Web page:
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Iodine Deficiency and Hypothyroidism in Early Pregnancy

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Question

I am an practising endocrinologist in India a relatively Iodine deficienct region. Wide spread availbility of Thyroid funciton testing has brought many patients with mild hypothyroidism in the 1st trimister with TSH of 10 to 15 and a low free T4. What will be the plan of mamagent and if at all termination of preganay is advised.

Dr Sandeep Julka MD DM

Response

I thank you for your relevant questions (see below) and I will try to provide precise answers to you.

  1. Serum TSH values of 10-15 mU/L in the first trimester of pregnancy accompanied by low serum free T4 levels are clear indications of overt (mild to moderate) hypothyroidism. Since you mention that this is frequently observed in your pregnant patients and occurs in an area known to be ‘relatively’ (I guess what you meant is ‘mildly’) iodine-deficient, your information indicates that the wider availability of thyroid function testing allows to reveal an frequent underlying clinical condition, that is hypothyroidism due to iodine deficiency during pregnancy (for further reading, see the review articles by D. Glinoer & F. Delange in Thyroid, volume 10, pages 871-887, 2000, entitled “The potential repercussions of maternal, fetal, and neonatal hypothyroxinemia on the progeny” and by D. Glinoer in Thyroid, volume 11, pages 471-481, 2001, entitled “Pregnancy and Iodine”).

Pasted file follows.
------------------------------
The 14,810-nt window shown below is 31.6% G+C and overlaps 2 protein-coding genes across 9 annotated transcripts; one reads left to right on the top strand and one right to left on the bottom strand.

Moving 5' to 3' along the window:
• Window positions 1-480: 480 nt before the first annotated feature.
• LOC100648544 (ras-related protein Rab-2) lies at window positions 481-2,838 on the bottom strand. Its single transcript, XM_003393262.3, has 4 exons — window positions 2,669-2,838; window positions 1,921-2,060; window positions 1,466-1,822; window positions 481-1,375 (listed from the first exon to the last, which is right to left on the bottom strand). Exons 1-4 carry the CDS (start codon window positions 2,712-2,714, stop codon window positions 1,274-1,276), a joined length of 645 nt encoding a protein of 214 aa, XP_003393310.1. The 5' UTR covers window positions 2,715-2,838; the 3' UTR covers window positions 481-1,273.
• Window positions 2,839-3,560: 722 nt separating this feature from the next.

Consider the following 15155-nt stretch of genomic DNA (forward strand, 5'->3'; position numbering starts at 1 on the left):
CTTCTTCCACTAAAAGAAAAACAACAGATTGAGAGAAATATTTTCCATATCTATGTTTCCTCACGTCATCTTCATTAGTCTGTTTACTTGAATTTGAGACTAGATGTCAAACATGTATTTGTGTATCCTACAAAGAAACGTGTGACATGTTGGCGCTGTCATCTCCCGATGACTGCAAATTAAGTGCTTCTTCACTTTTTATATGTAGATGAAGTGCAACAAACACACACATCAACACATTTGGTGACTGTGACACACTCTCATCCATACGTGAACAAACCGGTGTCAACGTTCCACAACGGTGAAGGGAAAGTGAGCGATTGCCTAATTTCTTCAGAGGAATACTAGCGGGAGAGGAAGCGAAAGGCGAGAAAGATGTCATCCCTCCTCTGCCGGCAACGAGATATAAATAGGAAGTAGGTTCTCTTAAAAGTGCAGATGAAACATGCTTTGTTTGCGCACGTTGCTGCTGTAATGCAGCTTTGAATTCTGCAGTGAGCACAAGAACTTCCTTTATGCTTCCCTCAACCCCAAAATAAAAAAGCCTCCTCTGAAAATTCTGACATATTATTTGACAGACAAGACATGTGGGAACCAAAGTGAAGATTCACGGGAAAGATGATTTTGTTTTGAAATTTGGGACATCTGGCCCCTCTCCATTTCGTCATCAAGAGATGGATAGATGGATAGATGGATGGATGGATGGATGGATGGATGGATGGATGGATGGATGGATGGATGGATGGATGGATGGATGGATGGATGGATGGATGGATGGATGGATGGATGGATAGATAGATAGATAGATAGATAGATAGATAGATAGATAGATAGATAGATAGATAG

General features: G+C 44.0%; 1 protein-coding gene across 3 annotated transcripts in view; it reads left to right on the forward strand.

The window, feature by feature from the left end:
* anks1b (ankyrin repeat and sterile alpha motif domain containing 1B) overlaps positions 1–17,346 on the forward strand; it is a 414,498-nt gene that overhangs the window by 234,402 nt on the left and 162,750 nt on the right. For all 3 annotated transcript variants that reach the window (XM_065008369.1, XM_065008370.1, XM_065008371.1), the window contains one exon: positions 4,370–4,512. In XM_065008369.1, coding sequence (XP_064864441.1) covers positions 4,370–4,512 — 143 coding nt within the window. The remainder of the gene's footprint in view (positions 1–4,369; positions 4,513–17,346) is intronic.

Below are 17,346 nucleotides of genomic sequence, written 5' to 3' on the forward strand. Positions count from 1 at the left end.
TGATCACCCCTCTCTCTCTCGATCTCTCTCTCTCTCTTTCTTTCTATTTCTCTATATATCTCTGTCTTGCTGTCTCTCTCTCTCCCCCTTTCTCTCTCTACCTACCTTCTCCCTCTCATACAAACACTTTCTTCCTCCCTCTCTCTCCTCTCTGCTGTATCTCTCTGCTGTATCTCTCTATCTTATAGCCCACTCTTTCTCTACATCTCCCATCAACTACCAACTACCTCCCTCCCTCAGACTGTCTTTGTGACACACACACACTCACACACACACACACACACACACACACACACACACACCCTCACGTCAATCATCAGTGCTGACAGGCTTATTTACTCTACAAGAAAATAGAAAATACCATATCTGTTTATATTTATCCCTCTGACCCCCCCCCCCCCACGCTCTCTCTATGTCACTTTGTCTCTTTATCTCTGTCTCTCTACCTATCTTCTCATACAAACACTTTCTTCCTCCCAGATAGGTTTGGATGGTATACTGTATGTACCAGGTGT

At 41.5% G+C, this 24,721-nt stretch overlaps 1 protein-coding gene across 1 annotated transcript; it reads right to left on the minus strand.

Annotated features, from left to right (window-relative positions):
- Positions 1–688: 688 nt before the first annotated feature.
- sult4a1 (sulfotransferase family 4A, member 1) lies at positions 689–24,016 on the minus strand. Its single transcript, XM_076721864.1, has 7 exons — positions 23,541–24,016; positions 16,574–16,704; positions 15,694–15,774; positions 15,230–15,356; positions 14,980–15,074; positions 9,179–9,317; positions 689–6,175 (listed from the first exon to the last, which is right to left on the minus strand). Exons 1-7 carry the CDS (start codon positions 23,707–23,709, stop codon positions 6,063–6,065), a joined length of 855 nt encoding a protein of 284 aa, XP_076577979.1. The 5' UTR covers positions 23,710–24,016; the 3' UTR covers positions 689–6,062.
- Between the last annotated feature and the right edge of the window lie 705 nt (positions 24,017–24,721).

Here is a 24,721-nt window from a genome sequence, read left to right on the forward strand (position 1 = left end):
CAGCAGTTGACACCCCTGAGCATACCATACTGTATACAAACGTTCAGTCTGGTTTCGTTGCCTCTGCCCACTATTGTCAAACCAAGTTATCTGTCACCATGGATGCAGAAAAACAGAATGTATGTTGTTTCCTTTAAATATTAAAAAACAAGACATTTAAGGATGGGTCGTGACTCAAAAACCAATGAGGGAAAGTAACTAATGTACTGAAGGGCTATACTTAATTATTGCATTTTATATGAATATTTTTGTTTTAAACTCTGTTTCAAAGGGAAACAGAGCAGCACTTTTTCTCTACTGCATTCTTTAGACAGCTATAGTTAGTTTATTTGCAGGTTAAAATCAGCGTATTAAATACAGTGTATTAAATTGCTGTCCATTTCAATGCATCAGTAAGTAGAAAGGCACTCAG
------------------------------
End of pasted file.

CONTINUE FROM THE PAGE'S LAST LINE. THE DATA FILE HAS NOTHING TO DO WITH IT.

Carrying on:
2. Concerning the ‘plan of management’, you should refer to the recent update on iodine fortification during pregnancy approved by WHO. This important document was published as a special issue in Public Health Nutrition (Volume 10, Number 12(a), December 2007) and can be obtained in your country via your Ministery of Health or the local WHO section, or else the local UNICEF section. The main recommendation is that women should have a daily iodine intake of 200-300 microgr/day during pregnancy. To implement such requirements, different means have been proposed that depend upon the local availability of dietary iodine fortification programmes via iodized salt (but salt consumption is obviously restricted during pregnancy) or supplements of potassium iodide given alone or added to multivitamin pills, for instance. In some areas, it may even be easier to prescribe L-thyroxine individually in order to restore euthyroidism as rapidly as possible, although this proposal is not logical (etiologically) when hypothyroidism results from iodine deficiency.
  3. There is no recommendation to advise ‘termination of pregnancy’ (as far as I know). The main concerns raised by your observations are the health status of both the pregnant woman (because hypothyroidism has detrimental effects on the outcome of pregnancy) and of the future child (because of the known association between maternal thyroid underfunction and the increased risks of impairment of fetal neurological development).
  4. Finally, in your position of ‘practicing endocrinologist’, my suggestion is that you use all means directly available to you to combat maternal hypothyroidism (from its detection by thyroid function testing to its treatment by iodine supplementation or even thyroxine administration). In addition, you should inform your local health authorities of the need to rapidly implement iodine fortification in women who are in the childbearing age and pregnant. For this more political aspect, you should probably contact the Asian representatives in the ICCIDD organization (you can e-mail Michael Zimmermann or Cres Eastman)

Daniel GLINOER, MD